"I genuinely believe that firms that are getting this will get ahead, and you will be punished if you don't get it."
The channel perhaps expects to hear such bold statements about a new technology or a trend, but Debbie Forster, CEO of the Tech Talent Charter, is talking about diversity in the workplace.
The publication of gender pay gap reports earlier this year caused quite a stir, highlighting the issues surrounding pay disparity.
But for the tech sector the issue is as much about a lack of women in the industry as it is about pay inequality. This is a problem that the Tech Talent Charter quietly set about addressing even before gender pay reporting hit the mainstream media.
"We are working with employers to give them the tools and information they'll need," Forster said.
"We will publish an annual benchmarking report that allows companies look at the data and see what is happening across the country to see if they are ahead or behind the game, so they can do something better.
"If you can access best practices and work with other companies in a constructive way, then you can start finding solutions."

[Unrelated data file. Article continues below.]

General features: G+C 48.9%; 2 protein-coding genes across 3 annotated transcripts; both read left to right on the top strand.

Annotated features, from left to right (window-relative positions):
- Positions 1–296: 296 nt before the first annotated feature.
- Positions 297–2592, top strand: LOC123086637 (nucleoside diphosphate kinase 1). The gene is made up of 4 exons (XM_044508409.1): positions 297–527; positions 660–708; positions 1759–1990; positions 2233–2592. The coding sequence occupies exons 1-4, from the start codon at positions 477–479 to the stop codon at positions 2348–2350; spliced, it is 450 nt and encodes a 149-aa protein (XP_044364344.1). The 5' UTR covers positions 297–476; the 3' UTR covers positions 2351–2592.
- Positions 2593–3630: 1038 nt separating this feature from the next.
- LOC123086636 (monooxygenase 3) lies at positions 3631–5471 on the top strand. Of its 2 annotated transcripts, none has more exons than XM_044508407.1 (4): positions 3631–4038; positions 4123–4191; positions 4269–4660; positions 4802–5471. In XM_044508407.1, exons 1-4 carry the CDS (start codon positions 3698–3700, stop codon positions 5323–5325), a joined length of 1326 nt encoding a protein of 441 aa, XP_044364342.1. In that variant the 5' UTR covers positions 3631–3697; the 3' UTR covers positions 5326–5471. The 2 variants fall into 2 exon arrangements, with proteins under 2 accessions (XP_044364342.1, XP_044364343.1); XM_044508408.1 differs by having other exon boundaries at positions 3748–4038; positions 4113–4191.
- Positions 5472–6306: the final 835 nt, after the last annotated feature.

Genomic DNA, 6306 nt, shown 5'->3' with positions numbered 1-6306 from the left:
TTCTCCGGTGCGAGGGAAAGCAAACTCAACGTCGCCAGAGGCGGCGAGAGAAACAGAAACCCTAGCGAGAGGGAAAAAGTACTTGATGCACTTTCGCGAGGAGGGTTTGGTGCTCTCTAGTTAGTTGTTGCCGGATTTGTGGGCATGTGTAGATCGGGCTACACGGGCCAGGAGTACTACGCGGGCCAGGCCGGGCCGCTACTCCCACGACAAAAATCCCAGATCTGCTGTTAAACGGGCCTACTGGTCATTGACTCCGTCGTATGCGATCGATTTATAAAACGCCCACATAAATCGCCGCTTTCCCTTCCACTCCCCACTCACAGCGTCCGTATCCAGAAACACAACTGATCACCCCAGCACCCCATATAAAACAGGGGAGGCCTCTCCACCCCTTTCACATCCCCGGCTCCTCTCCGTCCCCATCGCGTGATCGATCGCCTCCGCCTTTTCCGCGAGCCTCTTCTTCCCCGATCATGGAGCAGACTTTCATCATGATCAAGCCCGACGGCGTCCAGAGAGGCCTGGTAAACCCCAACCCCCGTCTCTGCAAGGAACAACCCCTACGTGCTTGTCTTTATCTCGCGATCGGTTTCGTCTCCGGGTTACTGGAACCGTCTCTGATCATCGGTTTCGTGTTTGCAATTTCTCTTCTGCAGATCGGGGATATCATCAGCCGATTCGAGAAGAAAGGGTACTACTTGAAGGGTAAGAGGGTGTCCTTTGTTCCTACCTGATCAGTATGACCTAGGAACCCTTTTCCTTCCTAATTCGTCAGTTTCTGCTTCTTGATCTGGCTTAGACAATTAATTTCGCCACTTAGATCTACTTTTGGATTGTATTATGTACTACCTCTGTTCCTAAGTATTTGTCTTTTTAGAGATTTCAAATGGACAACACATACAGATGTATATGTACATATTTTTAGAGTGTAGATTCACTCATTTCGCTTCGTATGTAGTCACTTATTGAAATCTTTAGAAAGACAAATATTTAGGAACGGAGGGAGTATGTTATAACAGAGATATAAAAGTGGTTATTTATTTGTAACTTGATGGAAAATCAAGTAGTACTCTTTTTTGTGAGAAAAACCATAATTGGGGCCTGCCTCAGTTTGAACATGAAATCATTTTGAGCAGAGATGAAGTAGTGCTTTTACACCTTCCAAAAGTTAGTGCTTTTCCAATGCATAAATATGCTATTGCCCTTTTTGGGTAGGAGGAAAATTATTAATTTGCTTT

The Tech Talent Charter does not have any strict rules in place that its members have to abide by. Forster said this is because the best practices for a multibillion-dollar goliath will not be the same as they will be for an SMB with 10 employees.
The single requirement, she said, is that all members must make their gender pay data available to the charter.
The charter gives its members access to resources which offer guidance on how to boost diversity in the workplace, and arranges events up and down the country where organisations can share their successes and their failures.
"It's a focus on the practical and sharing best practices in a collaborative way," Forster said.